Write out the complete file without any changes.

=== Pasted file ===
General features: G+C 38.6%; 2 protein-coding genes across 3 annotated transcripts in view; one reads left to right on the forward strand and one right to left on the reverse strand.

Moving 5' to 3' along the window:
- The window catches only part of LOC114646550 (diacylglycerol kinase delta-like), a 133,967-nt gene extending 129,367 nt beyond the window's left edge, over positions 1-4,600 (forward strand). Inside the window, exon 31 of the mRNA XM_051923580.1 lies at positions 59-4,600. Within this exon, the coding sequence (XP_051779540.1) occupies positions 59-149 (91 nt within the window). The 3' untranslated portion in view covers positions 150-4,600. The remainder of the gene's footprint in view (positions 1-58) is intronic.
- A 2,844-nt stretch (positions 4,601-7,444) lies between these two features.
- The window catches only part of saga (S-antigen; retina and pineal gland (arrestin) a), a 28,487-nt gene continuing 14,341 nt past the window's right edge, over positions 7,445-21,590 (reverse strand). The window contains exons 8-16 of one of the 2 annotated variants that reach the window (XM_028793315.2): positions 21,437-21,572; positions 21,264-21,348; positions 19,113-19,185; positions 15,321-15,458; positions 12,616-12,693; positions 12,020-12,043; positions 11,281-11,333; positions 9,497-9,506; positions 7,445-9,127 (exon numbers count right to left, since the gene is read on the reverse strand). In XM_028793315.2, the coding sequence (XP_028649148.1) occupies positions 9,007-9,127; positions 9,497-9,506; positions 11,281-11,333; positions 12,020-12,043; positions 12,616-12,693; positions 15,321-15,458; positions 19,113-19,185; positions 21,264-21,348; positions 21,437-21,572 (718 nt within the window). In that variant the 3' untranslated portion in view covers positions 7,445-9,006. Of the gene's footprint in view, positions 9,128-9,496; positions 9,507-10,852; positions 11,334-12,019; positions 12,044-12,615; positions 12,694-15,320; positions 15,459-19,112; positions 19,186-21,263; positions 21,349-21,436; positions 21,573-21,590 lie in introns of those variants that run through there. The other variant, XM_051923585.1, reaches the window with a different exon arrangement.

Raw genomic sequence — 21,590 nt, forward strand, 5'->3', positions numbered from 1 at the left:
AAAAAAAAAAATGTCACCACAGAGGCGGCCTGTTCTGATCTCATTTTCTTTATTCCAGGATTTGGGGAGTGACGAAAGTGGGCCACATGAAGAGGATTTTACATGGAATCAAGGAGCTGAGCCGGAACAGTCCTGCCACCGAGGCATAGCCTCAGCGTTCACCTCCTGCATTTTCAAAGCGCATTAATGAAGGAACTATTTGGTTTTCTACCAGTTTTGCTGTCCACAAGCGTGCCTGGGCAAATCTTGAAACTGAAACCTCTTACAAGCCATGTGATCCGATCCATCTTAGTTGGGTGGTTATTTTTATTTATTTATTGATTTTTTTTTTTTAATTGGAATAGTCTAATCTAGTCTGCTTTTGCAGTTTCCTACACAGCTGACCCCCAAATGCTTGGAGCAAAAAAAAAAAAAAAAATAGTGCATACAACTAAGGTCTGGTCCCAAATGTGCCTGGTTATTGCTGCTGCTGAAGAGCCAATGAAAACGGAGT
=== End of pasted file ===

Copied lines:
General features: G+C 38.6%; 2 protein-coding genes across 3 annotated transcripts in view; one reads left to right on the forward strand and one right to left on the reverse strand.

Moving 5' to 3' along the window:
- The window catches only part of LOC114646550 (diacylglycerol kinase delta-like), a 133,967-nt gene extending 129,367 nt beyond the window's left edge, over positions 1-4,600 (forward strand). Inside the window, exon 31 of the mRNA XM_051923580.1 lies at positions 59-4,600. Within this exon, the coding sequence (XP_051779540.1) occupies positions 59-149 (91 nt within the window). The 3' untranslated portion in view covers positions 150-4,600. The remainder of the gene's footprint in view (positions 1-58) is intronic.
- A 2,844-nt stretch (positions 4,601-7,444) lies between these two features.
- The window catches only part of saga (S-antigen; retina and pineal gland (arrestin) a), a 28,487-nt gene continuing 14,341 nt past the window's right edge, over positions 7,445-21,590 (reverse strand). The window contains exons 8-16 of one of the 2 annotated variants that reach the window (XM_028793315.2): positions 21,437-21,572; positions 21,264-21,348; positions 19,113-19,185; positions 15,321-15,458; positions 12,616-12,693; positions 12,020-12,043; positions 11,281-11,333; positions 9,497-9,506; positions 7,445-9,127 (exon numbers count right to left, since the gene is read on the reverse strand). In XM_028793315.2, the coding sequence (XP_028649148.1) occupies positions 9,007-9,127; positions 9,497-9,506; positions 11,281-11,333; positions 12,020-12,043; positions 12,616-12,693; positions 15,321-15,458; positions 19,113-19,185; positions 21,264-21,348; positions 21,437-21,572 (718 nt within the window). In that variant the 3' untranslated portion in view covers positions 7,445-9,006. Of the gene's footprint in view, positions 9,128-9,496; positions 9,507-10,852; positions 11,334-12,019; positions 12,044-12,615; positions 12,694-15,320; positions 15,459-19,112; positions 19,186-21,263; positions 21,349-21,436; positions 21,573-21,590 lie in introns of those variants that run through there. The other variant, XM_051923585.1, reaches the window with a different exon arrangement.

Raw genomic sequence — 21,590 nt, forward strand, 5'->3', positions numbered from 1 at the left:
AAAAAAAAAAATGTCACCACAGAGGCGGCCTGTTCTGATCTCATTTTCTTTATTCCAGGATTTGGGGAGTGACGAAAGTGGGCCACATGAAGAGGATTTTACATGGAATCAAGGAGCTGAGCCGGAACAGTCCTGCCACCGAGGCATAGCCTCAGCGTTCACCTCCTGCATTTTCAAAGCGCATTAATGAAGGAACTATTTGGTTTTCTACCAGTTTTGCTGTCCACAAGCGTGCCTGGGCAAATCTTGAAACTGAAACCTCTTACAAGCCATGTGATCCGATCCATCTTAGTTGGGTGGTTATTTTTATTTATTTATTGATTTTTTTTTTTTAATTGGAATAGTCTAATCTAGTCTGCTTTTGCAGTTTCCTACACAGCTGACCCCCAAATGCTTGGAGCAAAAAAAAAAAAAAAAATAGTGCATACAACTAAGGTCTGGTCCCAAATGTGCCTGGTTATTGCTGCTGCTGAAGAGCCAATGAAAACGGAGT